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Fake intern who recorded McCaskill campaign had access to voter info, campaign says

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U.S. Sen. Claire McCaskill talked about President Donald Trump’s trade policies during an August visit to Kansas City. On the same day, the Missouri Farm Bureau endorsed her opponent, Missouri Attorney General Josh Hawley.
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U.S. Sen. Claire McCaskill talked about President Donald Trump’s trade policies during an August visit to Kansas City. On the same day, the Missouri Farm Bureau endorsed her opponent, Missouri Attorney General Josh Hawley.

A conservative activist with Project Veritas posed as an intern with U.S. Sen. Claire McCaskill’s campaign and had access to voter information, according to a stack of documents McCaskill’s lawyer delivered to Attorney General Josh Hawley’s office Friday.

Project Veritas, a conservative activist group run by James O’Keefe, released surreptitiously-recorded videos of McCaskill and her campaign this week as part of series of undercover videos meant to damage Democratic candidates ahead of next month’s mid-term election. McCaskill’s re-election fight with Hawley could decide control of the U.S. Senate.

An employee of Project Veritas approached McCaskill’s campaign in May and expressed an interest in volunteering and interning on the campaign, according to an affidavit from McCaskill’s Columbia field director Luke Tonant.

As an intern, the Project Veritas employee, who Tonant knew as “Adam Thomson,” had access to the campaign’s voter information database for a total of 20 hours between May and July, according to the affidavit.

The Project Veritas employee continued to volunteer for the campaign after resigning his internship in July and even attended McCaskill’s primary election night party, where he obtained the video of McCaskill speaking about her support for gun control measures.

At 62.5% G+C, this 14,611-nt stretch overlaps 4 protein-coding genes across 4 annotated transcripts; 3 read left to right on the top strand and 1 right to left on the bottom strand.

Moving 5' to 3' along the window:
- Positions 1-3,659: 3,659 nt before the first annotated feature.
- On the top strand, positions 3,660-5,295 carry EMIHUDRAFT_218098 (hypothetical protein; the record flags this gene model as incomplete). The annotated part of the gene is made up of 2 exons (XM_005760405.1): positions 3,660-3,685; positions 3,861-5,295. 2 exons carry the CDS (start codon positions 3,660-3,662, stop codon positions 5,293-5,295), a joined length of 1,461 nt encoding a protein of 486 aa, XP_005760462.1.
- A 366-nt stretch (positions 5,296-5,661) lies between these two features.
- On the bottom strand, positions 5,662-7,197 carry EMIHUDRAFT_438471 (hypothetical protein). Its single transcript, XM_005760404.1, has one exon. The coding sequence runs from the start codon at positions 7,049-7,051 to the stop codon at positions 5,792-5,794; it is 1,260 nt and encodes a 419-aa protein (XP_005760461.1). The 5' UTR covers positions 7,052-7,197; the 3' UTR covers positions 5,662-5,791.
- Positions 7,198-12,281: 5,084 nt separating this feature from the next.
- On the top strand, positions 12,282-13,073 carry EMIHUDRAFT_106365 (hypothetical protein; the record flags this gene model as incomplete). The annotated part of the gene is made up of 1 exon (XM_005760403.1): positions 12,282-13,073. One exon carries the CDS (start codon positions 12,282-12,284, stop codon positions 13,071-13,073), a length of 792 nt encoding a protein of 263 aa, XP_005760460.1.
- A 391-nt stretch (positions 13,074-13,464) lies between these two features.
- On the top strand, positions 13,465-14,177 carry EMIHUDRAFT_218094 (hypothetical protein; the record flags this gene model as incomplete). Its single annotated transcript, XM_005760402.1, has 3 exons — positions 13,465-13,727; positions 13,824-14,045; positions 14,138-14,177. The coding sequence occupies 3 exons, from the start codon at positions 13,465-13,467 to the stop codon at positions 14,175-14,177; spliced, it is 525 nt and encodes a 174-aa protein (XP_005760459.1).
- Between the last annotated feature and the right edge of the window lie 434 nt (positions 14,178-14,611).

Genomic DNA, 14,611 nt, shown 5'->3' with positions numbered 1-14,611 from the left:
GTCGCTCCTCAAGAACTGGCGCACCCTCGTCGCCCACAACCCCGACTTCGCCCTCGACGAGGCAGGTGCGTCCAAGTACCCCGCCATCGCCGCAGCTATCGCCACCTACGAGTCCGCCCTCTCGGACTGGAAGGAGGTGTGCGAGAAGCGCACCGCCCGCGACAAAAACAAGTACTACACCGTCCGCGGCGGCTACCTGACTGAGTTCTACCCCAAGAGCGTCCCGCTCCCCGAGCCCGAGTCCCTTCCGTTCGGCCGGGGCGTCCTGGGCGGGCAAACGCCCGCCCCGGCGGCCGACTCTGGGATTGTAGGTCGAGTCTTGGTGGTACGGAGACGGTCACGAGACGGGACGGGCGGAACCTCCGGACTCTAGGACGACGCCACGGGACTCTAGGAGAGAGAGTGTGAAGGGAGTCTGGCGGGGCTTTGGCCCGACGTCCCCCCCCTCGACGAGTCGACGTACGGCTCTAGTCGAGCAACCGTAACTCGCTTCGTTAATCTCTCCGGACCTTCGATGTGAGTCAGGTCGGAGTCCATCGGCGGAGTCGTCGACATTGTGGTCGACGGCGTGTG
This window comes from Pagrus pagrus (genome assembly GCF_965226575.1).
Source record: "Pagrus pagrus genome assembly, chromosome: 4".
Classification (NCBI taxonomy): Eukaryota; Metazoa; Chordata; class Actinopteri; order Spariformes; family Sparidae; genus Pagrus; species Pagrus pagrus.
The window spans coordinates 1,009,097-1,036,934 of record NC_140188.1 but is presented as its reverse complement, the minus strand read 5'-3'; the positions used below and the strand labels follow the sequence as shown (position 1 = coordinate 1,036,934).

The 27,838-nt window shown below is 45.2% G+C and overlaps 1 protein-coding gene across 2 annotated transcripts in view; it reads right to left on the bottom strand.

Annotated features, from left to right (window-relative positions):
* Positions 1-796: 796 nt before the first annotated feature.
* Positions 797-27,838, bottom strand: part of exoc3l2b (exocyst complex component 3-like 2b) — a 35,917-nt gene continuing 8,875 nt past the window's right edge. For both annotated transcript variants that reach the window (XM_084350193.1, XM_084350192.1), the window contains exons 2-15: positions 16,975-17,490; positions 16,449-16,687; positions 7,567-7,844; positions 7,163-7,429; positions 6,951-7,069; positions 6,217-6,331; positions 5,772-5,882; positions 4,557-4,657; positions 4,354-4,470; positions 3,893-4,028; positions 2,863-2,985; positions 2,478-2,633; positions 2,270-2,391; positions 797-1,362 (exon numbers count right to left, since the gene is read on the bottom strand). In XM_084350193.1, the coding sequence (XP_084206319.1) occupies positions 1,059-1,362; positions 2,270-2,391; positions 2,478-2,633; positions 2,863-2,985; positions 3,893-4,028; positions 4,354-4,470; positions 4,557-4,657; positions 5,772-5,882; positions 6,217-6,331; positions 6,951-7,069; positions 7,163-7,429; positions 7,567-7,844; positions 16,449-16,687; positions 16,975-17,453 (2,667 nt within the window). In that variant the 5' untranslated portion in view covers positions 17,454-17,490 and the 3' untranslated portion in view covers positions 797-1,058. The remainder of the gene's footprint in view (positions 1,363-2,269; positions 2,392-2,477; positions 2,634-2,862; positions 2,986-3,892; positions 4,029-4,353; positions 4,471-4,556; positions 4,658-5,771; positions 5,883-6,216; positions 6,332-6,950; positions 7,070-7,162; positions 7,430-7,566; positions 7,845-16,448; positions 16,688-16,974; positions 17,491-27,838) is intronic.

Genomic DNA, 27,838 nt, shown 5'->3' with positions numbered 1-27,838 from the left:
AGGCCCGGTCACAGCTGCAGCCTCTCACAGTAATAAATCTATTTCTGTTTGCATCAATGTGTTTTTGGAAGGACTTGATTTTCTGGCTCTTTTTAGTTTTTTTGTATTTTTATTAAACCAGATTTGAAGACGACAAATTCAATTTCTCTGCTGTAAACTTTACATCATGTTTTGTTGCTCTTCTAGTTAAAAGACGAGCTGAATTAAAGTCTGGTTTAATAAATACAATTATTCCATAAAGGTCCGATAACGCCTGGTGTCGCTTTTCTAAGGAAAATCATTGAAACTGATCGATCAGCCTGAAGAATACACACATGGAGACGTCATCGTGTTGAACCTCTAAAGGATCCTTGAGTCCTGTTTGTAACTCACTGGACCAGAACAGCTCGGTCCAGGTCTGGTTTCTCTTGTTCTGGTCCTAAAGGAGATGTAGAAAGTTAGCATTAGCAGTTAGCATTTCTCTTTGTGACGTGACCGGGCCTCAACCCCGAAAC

The affidavit is part of a 115-page complaint McCaskill’s attorney filed with Hawley’s office Thursday in an effort to pressure the Republican attorney general and McCaskill’s opponent to appoint a special prosecutor to investigate whether Project Veritas violated Missouri law in the course of obtaining the videos.

Chuck Hatfield, McCaskill’s attorney, contended that as a nonprofit Project Veritas is subject to the Missouri law that bars the use of fraud or deception in solicitation of charitable funds. Hatfield argued that the group’s undercover videos are directly tied to its fundraising efforts.

Hatfield said that the person posing as an intern “deceitfully omitted that they were affiliated with Project Veritas. Neither Ms. McCaskill nor the staffers interviewed would have consented to any conversations at all had they known the individuals were affiliated with convicted criminal, James O’Keefe.”

Hawley has heavily promoted the videos and dismissed the McCaskill campaign’s call for an investigation.

Marco Bruno, a spokesman for Project Veritas Action Fund, contended in a statement that the videos were an act of journalism.

“It looks like a sitting United States Senator is trying to criminalize investigative journalism. All of our investigations are done legally. Not only do we operate according to letter of the law but also by the spirit and intent of the law,” Bruno said.

Hatfield strongly disputed that the videos were a journalistic endeavor in his filing and also said that courts “recognize that trespassing under false pretenses is actionable even when the perpetrator claims to be engaged in ‘journalism.’”

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